You’ve just made the perfect hire. They have exactly the right skills and attributes that your team needs and they’re bursting with enthusiasm.
They settle in well, quickly build relationships and start impressing key stakeholders. Then you put them to work on a particularly demanding project.
Your talented newcomer raises a few questions, but they only receive vague answers. They’re unsure if they’re doing things the right way, and begin to feel like their hard work is being overlooked. Feelings of confusion, stress and negativity start to creep through.
A few months go by, and they’re officially waiting. Not for your support, but for a better job opportunity to come along.
Talented staff are always in high demand, regardless of industry. If you don’t take active steps to keep your employees happy and engaged with your business it won’t be long before you lose them.
Hiring and retraining new staff costs time, money, and in tight-knit industries, your reputation.
If you’re serious about retaining talent we’d recommend creating an employee engagement strategy. To get you started, here are our essential tips for creating a happy, dedicated workforce.
1. Empower your staff to make their own decisions
Avoid the parent/child scenario at all costs. All of your staff should feel trusted and be openly encouraged to make their own decisions. Here are some simple ways to start empowering your staff from Forbes.
2. Give your staff regular, honest feedback
As a manager it is your responsibility to provide your staff with consistent, constructive and honest feedback.
Ensure you have reoccurring meetings with each staff member in your diary so they know when your next feedback discussion is coming. Feedback also goes both ways, so encourage them to share their thoughts on their manager(s) and the wider business too.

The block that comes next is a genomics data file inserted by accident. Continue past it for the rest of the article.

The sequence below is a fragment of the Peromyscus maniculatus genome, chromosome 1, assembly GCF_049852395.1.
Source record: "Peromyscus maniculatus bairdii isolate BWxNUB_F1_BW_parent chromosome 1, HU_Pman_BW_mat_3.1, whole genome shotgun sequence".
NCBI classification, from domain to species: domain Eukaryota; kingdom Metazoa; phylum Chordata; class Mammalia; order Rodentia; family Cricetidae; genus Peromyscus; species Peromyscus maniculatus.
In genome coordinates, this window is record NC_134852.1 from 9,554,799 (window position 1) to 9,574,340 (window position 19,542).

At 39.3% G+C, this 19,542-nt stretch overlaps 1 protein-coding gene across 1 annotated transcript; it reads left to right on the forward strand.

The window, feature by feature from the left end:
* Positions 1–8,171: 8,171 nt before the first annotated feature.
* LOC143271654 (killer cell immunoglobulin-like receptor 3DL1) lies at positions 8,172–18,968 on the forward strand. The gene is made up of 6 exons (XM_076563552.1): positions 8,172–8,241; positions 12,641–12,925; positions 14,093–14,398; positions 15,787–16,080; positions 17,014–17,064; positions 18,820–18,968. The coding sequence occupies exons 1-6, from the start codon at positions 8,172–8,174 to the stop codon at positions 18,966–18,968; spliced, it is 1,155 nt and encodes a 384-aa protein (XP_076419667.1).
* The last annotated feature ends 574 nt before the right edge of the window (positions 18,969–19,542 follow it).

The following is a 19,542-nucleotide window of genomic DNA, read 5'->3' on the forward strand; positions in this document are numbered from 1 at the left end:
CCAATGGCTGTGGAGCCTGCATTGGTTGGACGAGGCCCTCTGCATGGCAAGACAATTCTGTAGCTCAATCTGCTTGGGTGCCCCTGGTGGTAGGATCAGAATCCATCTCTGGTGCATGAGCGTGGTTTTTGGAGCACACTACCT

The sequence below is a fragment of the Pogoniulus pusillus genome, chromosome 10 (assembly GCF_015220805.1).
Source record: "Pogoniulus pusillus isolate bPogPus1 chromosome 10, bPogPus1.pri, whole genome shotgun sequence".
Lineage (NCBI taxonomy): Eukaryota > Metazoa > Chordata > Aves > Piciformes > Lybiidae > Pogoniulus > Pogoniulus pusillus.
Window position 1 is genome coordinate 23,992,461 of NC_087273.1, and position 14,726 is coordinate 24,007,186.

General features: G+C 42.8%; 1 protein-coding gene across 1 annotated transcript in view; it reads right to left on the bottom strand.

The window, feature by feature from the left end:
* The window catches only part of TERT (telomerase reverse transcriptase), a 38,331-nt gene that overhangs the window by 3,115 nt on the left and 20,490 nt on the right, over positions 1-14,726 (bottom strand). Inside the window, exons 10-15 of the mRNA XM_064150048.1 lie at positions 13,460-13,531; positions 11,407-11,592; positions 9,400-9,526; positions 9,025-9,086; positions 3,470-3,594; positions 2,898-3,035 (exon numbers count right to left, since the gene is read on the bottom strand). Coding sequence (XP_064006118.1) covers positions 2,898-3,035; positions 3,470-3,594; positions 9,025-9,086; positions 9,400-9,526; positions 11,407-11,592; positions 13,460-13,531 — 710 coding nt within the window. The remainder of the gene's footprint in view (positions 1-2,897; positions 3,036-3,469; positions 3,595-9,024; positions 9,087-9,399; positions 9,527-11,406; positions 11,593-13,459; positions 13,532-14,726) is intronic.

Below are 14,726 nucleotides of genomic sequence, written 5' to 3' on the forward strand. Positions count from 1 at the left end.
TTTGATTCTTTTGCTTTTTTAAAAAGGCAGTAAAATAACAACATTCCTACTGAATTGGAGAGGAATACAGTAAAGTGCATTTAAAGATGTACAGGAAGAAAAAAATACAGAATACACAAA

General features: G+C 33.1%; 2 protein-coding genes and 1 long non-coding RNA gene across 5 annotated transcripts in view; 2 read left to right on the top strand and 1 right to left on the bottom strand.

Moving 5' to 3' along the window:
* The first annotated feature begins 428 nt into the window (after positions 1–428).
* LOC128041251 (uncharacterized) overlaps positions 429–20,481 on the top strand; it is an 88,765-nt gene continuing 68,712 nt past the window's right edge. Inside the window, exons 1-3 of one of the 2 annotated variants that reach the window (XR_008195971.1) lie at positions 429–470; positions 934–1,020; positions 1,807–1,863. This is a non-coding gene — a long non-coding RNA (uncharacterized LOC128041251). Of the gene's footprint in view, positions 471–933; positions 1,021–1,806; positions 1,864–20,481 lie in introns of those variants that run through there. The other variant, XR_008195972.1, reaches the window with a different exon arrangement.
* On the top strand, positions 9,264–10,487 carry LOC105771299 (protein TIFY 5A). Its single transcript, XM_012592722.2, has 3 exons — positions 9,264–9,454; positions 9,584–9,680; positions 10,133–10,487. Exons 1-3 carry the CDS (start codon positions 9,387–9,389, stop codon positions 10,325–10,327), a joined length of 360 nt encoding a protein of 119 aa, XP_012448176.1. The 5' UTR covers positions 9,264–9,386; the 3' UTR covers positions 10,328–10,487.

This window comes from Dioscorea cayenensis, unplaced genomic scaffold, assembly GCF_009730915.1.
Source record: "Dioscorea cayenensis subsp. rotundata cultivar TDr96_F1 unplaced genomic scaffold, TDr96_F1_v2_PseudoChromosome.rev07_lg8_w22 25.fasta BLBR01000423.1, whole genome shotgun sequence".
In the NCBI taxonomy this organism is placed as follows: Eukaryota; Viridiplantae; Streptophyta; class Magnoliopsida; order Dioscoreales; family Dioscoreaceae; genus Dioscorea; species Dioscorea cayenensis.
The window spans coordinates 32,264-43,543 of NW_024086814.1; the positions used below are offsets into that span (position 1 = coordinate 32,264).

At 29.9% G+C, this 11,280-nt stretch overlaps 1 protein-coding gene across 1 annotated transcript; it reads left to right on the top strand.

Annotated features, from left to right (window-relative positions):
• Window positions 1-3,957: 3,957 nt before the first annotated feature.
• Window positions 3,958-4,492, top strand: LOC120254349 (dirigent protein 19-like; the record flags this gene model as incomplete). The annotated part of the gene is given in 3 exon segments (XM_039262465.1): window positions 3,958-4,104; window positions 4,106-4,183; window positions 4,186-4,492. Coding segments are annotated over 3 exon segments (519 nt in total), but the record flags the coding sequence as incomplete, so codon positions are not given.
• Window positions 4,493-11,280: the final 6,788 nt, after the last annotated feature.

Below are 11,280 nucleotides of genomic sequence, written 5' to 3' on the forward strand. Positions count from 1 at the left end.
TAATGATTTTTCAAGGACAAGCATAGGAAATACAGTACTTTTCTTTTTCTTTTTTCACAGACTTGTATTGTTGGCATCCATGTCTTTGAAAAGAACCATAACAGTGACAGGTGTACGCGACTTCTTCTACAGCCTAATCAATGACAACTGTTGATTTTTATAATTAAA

In the unfortunate event that you have to deliver negative feedback, here are our golden rules for handling the conversation professionally.
3. Celebrate successes and failures
Some of the most creative businesses celebrate individual failures as well as successes. Celebrating failures will prevent employees from feeling discouraged when faced with similar challenges in future and will ensure that innovation is never stifled. There’s nothing wrong with saying ‘we tried this, it didn’t work, but it would have been great’ then going back to the drawing board to create an improved approach.
4. Be consistent
To put it simply: do what you say you will do.
Communicate when you have delivered on your promises to demonstrate that your employees can rely on you and that you value consistency. If you can’t deliver what you have promised for whatever reason, explain in detail why and offer alternative solutions.
5. Give your employees some recognition
Everyone feels good when they receive positive recognition. Of course, there are plenty of ways to reward good work, but doing so publicly can boost morale and help nurture a more positive company culture.
Simply thanking an individual for their efforts during a meeting or sending a quick email around highlighting an achievement will show that you value your staff.
If you have a quarterly or monthly meeting, think about asking your employees to nominate someone who should be awarded with a small prize at the end.
6. Provide your staff with a flexible working environment
The modern workforce wants flexibility and if you don’t provide it top industry talent will flock elsewhere.
Employees with flexible work schedules are reported to be more productive and happy at work, as they’re able to manage their commitments outside of work more easily. Working remotely and working from home is becoming increasingly popular, and some even believe that traditional 9-5 roles will soon become defunct.
If a member of your team can’t make it in until 10am on Tuesdays or someone needs to work from home on Thursday afternoons, let them – it’ll be worth it in the long run!